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|کد مقاله||سال انتشار||مقاله انگلیسی||ترجمه فارسی||تعداد کلمات|
|4904||2009||12 صفحه PDF||سفارش دهید||9585 کلمه|
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Publisher : Elsevier - Science Direct (الزویر - ساینس دایرکت)
Journal : Industrial Marketing Management, Volume 38, Issue 7, October 2009, Pages 769–777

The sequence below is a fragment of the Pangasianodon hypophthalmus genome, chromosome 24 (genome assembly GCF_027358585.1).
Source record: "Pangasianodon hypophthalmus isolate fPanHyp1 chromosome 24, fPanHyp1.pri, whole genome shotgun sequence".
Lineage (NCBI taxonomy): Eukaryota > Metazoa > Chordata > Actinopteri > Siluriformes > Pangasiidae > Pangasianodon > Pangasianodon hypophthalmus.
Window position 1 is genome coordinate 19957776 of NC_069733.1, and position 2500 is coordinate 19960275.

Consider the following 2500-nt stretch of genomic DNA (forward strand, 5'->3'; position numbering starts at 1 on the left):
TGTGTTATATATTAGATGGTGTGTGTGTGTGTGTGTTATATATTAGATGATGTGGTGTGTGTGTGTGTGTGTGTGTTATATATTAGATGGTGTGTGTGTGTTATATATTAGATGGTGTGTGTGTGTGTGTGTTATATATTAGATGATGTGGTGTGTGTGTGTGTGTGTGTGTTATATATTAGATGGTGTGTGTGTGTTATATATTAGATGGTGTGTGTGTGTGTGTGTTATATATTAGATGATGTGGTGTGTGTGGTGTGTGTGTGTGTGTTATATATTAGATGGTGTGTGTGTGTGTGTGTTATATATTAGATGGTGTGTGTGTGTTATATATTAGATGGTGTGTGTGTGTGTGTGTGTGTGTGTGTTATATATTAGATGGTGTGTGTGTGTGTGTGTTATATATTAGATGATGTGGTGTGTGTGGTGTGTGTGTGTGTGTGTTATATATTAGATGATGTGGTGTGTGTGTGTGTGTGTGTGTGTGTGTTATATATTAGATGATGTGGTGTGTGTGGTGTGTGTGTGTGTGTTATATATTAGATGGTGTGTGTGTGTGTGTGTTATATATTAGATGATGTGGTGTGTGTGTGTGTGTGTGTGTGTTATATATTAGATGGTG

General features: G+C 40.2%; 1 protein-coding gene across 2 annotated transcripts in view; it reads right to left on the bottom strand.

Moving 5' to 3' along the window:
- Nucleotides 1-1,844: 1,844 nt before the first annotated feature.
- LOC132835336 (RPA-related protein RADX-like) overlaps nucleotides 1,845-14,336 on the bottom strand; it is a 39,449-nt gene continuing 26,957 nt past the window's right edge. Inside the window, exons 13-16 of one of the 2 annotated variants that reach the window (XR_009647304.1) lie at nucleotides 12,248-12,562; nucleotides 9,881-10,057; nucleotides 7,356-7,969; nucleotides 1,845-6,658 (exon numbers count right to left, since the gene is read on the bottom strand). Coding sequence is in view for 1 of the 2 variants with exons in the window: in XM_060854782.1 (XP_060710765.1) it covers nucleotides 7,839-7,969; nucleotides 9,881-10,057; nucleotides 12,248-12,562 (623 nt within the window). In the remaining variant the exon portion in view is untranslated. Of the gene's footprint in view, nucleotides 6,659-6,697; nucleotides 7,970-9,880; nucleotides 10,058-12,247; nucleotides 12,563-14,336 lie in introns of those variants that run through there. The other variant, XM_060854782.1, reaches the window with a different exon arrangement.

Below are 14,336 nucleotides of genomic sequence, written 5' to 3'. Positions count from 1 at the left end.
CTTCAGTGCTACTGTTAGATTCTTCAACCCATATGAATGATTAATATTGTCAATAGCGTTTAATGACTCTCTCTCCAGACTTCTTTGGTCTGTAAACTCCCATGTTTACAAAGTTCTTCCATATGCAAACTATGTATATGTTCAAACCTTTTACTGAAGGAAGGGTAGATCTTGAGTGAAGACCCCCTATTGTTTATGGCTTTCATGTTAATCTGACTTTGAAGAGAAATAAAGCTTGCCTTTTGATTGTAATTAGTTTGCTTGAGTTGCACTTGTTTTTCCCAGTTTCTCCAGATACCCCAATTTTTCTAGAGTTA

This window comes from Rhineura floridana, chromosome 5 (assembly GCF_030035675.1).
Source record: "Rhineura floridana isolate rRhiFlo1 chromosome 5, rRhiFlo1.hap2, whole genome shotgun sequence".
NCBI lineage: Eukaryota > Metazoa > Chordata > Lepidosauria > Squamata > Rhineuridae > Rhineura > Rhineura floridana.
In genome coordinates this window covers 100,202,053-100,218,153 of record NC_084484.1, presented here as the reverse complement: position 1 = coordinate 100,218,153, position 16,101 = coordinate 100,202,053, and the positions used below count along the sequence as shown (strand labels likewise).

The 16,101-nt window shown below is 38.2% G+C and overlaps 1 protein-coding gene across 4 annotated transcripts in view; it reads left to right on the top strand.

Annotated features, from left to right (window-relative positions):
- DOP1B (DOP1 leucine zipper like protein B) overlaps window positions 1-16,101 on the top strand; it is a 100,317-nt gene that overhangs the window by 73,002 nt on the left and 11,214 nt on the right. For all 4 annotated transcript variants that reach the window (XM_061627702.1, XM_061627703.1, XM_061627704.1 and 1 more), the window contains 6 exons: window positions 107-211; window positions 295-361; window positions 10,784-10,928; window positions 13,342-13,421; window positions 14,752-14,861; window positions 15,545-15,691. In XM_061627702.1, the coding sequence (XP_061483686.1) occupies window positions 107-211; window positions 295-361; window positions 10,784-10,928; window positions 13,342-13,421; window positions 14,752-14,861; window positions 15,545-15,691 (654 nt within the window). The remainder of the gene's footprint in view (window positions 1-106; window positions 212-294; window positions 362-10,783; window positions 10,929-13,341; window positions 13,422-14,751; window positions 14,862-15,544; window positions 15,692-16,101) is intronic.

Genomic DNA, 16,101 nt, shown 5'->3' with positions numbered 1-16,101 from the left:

Using a social psychology theory, Cognitive Evaluation Theory (CET), the authors show how commission compensation can be viewed as a sales performance contingent reward and the extent of its use to reward performance, coupled with a sales control system, impacts salesperson intrinsic motivation in a relationship selling environment. In essence, the sales control mechanisms modify the impact of the commission based on whether it is perceived as controlling or informative. This is empirically tested using a sample of business-to-business salespeople. Partial support for three hypothesized relationships is shown providing preliminary evidence that CET is a way to study the integration of commission compensation rewards, sales control systems, and motivational impact. Implications of the findings for theory and for managers are considered, along with suggested directions for future research.